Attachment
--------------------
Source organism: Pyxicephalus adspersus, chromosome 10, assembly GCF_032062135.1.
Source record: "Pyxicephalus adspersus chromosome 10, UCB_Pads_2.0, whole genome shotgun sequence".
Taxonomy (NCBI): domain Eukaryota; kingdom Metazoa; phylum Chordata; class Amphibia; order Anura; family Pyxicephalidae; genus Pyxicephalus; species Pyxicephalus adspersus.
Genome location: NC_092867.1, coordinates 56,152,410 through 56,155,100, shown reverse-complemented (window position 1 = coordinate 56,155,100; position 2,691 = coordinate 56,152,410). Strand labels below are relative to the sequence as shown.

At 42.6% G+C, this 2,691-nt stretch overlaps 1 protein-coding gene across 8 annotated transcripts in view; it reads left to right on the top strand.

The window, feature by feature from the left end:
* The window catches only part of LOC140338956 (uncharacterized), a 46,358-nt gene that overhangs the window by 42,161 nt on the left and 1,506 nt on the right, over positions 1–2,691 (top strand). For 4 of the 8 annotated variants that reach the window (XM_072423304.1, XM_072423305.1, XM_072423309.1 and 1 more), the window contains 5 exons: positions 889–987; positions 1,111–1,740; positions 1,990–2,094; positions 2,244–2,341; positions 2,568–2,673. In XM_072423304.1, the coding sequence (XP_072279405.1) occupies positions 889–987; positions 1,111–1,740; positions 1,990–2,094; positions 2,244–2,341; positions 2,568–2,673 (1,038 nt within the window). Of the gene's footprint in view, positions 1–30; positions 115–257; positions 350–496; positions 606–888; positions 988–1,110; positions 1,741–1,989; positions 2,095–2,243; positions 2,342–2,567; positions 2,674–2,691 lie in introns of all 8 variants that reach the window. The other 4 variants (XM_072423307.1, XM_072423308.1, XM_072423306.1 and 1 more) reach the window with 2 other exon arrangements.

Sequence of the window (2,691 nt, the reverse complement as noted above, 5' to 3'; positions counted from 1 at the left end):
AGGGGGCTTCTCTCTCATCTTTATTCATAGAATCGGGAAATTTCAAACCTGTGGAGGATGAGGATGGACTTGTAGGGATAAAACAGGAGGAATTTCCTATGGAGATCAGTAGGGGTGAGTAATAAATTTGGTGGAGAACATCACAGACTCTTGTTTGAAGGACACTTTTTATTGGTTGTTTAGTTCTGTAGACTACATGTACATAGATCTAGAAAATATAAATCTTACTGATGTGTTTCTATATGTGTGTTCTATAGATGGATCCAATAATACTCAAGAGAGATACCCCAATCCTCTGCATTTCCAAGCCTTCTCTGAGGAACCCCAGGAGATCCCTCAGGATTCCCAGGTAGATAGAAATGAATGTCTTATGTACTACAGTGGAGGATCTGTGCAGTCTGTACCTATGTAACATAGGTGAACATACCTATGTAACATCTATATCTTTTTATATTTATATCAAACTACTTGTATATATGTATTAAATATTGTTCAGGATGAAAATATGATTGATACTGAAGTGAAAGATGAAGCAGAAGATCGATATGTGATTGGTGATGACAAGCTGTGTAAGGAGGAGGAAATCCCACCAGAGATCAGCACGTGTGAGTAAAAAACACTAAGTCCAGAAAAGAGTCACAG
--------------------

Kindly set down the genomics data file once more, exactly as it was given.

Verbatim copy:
Source organism: Pyxicephalus adspersus, chromosome 10, assembly GCF_032062135.1.
Source record: "Pyxicephalus adspersus chromosome 10, UCB_Pads_2.0, whole genome shotgun sequence".
Taxonomy (NCBI): domain Eukaryota; kingdom Metazoa; phylum Chordata; class Amphibia; order Anura; family Pyxicephalidae; genus Pyxicephalus; species Pyxicephalus adspersus.
Genome location: NC_092867.1, coordinates 56,152,410 through 56,155,100, shown reverse-complemented (window position 1 = coordinate 56,155,100; position 2,691 = coordinate 56,152,410). Strand labels below are relative to the sequence as shown.

At 42.6% G+C, this 2,691-nt stretch overlaps 1 protein-coding gene across 8 annotated transcripts in view; it reads left to right on the top strand.

The window, feature by feature from the left end:
* The window catches only part of LOC140338956 (uncharacterized), a 46,358-nt gene that overhangs the window by 42,161 nt on the left and 1,506 nt on the right, over positions 1–2,691 (top strand). For 4 of the 8 annotated variants that reach the window (XM_072423304.1, XM_072423305.1, XM_072423309.1 and 1 more), the window contains 5 exons: positions 889–987; positions 1,111–1,740; positions 1,990–2,094; positions 2,244–2,341; positions 2,568–2,673. In XM_072423304.1, the coding sequence (XP_072279405.1) occupies positions 889–987; positions 1,111–1,740; positions 1,990–2,094; positions 2,244–2,341; positions 2,568–2,673 (1,038 nt within the window). Of the gene's footprint in view, positions 1–30; positions 115–257; positions 350–496; positions 606–888; positions 988–1,110; positions 1,741–1,989; positions 2,095–2,243; positions 2,342–2,567; positions 2,674–2,691 lie in introns of all 8 variants that reach the window. The other 4 variants (XM_072423307.1, XM_072423308.1, XM_072423306.1 and 1 more) reach the window with 2 other exon arrangements.

Sequence of the window (2,691 nt, the reverse complement as noted above, 5' to 3'; positions counted from 1 at the left end):
AGGGGGCTTCTCTCTCATCTTTATTCATAGAATCGGGAAATTTCAAACCTGTGGAGGATGAGGATGGACTTGTAGGGATAAAACAGGAGGAATTTCCTATGGAGATCAGTAGGGGTGAGTAATAAATTTGGTGGAGAACATCACAGACTCTTGTTTGAAGGACACTTTTTATTGGTTGTTTAGTTCTGTAGACTACATGTACATAGATCTAGAAAATATAAATCTTACTGATGTGTTTCTATATGTGTGTTCTATAGATGGATCCAATAATACTCAAGAGAGATACCCCAATCCTCTGCATTTCCAAGCCTTCTCTGAGGAACCCCAGGAGATCCCTCAGGATTCCCAGGTAGATAGAAATGAATGTCTTATGTACTACAGTGGAGGATCTGTGCAGTCTGTACCTATGTAACATAGGTGAACATACCTATGTAACATCTATATCTTTTTATATTTATATCAAACTACTTGTATATATGTATTAAATATTGTTCAGGATGAAAATATGATTGATACTGAAGTGAAAGATGAAGCAGAAGATCGATATGTGATTGGTGATGACAAGCTGTGTAAGGAGGAGGAAATCCCACCAGAGATCAGCACGTGTGAGTAAAAAACACTAAGTCCAGAAAAGAGTCACAG